World AIDS Day: HIV/AIDS in film

The entertainment industry has a huge impact on our awareness of the various issues society faces, and HIV/AIDS is no exception. Here are some noteworthy HIV/AIDS films that can help viewers understand the different perspectives of those who were directly and indirectly affected by the virus during the 1980s and that awareness is just as necessary now as it was 35 years ago.

“How to Survive a Plague” (2012)

This documentary, directed by reporter, author and filmmaker David France, follows the efforts of the AIDS Coalition to Unleash Power (ACT UP) and Treatment Action Group (TAG), two organizations dedicated to increasing awareness and research of AIDS. The film, dedicated to France’s partner Doug Gould, who died of AIDS-related pneumonia, includes news coverage, demonstrations, interviews, and conferences and follows AIDS activists as they push for research and development of HIV/AIDS treatments during the AIDS outbreak in the 1980s.

“How to Survive a Plague” also features the underground HIV drug market, ACT UP’s founding of the International AIDS Conference and TAG’s petition of the immigration policies that prevented HIV-positive immigrants from entering the U.S. and its lobby for more effective treatments of the virus.

France’s first film, “How to Survive a Plague” stars Ed Koch, David Barr, Bob Rafsky, Larry Kramer, Barbara Starrett, and many others, all as themselves. ACT UP and TAG are credited with making AIDS, once a death sentence, a manageable illness. The documentary was named best documentary of 2012 in the Gotham Independent Film Awards and by the Boston Society of Film Critics. In the 85th Academy Awards, “How to Survive a Plague” was nominated for the Academy Award for Best Documentary Feature.

“Dallas Buyers Club” (2013)

Starring Matthew McConaughey as Ron Woodroof, this critically-acclaimed biographical drama film portrays the fear and stigma surrounding the HIV/AIDS virus during the 1980s. It is based on the true story of electrician and electrical bull-rider Ron Woodroof, who was diagnosed with AIDS. Woodroof, given 30 days left to live, smuggles unapproved medicine from Mexico into Texas after he discovers the only FDA-approved drug used to treat AIDS, zidovudine (AZT), adversely affects his health.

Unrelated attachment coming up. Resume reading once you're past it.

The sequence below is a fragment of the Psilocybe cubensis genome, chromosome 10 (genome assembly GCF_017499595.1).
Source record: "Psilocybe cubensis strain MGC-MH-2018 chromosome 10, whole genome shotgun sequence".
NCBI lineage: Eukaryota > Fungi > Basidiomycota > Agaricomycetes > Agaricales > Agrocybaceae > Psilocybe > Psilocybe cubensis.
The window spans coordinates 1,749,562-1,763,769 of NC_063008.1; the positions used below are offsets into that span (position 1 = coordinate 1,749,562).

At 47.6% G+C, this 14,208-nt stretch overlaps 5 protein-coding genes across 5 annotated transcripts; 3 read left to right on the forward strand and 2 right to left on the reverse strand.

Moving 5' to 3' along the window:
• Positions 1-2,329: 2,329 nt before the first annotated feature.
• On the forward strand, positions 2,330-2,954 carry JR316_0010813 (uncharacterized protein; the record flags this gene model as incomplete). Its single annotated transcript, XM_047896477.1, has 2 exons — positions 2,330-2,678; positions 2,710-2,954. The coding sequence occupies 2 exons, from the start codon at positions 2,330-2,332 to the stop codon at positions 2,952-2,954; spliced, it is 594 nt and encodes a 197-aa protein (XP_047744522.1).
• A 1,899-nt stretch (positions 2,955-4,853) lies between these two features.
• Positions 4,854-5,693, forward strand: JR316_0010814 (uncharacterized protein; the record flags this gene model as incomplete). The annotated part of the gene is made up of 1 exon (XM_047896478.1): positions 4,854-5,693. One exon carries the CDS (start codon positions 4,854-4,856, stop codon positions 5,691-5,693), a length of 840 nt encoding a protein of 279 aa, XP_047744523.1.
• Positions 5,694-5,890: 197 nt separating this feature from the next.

Woodroof begins supplying others diagnosed with AIDS with the new drug, peptide T. He founds the Dallas Buyers Club with Rayon, a HIV-positive transgender woman addicted to drugs, played by Jared Leto. The club was originally a way for Woodroof to make money, but after several run-ins with the FDA and the death of a close friend, Woodroof puts all of his effort into supplying members of the club with the peptide T, still unapproved by the FDA at the time, despite its benefits.

After the credits roll, it’s revealed that Woodroof died seven years later than predicted after the FDA allowed him to take peptide T. “Dallas Buyers Club” is the true tale of a man who gave up everything to help others when the government and medical field wouldn’t, in a time of widespread fear of AIDS and the LGBT community, when AIDS was under researched and misunderstood. For their outstanding performances, at the 86th Academy Awards, McConaughey and Leto won the Academy Awards for Best Actor and Best Supporting Actor, respectively.

“The Normal Heart” (2014)

Directed by Ryan Murphy, creator of the TV series “Glee,” “Nip/Tuck” and “American Horror Story,” this drama TV film is based on writer Larry Kramer’s 1985 play of the same name and stars several big names, including Matt Bomer, Mark Ruffalo, Julia Roberts and Jim Parsons.

Set in the 1980s, “The Normal Heart” follows writer and activist Ned Weeks, played by Ruffalo, on his heartbreaking journey amidst the 1981-1984 AIDS crisis in New York City, and later the rest of the nation. The discovery of a sexually transmitted disease among gay men prompts the medical community to refer to it as gay-related immune deficiency (GRID), and Weeks sets out a course to fundraise and provide services to gay men through a new support and advocacy group called Gay Men’s Health Crisis. Weeks, along with several friends and doctor Emma Brookner, played by Roberts, push for national awareness of a disease that the government dismisses and consequently kills many.

This film unflinchingly portrays the effects of AIDS and the consequences of limited awareness, as the number of those who succumb to the illness grows even after the film is over. “The Normal Heart” won Best Movie in the 2014 Critics’ Choice Television Awards, Outstanding Television Movie in the 2014 Primetime Emmy Awards and Best Motion Picture in the 2014 Online Film & Television Association Awards.

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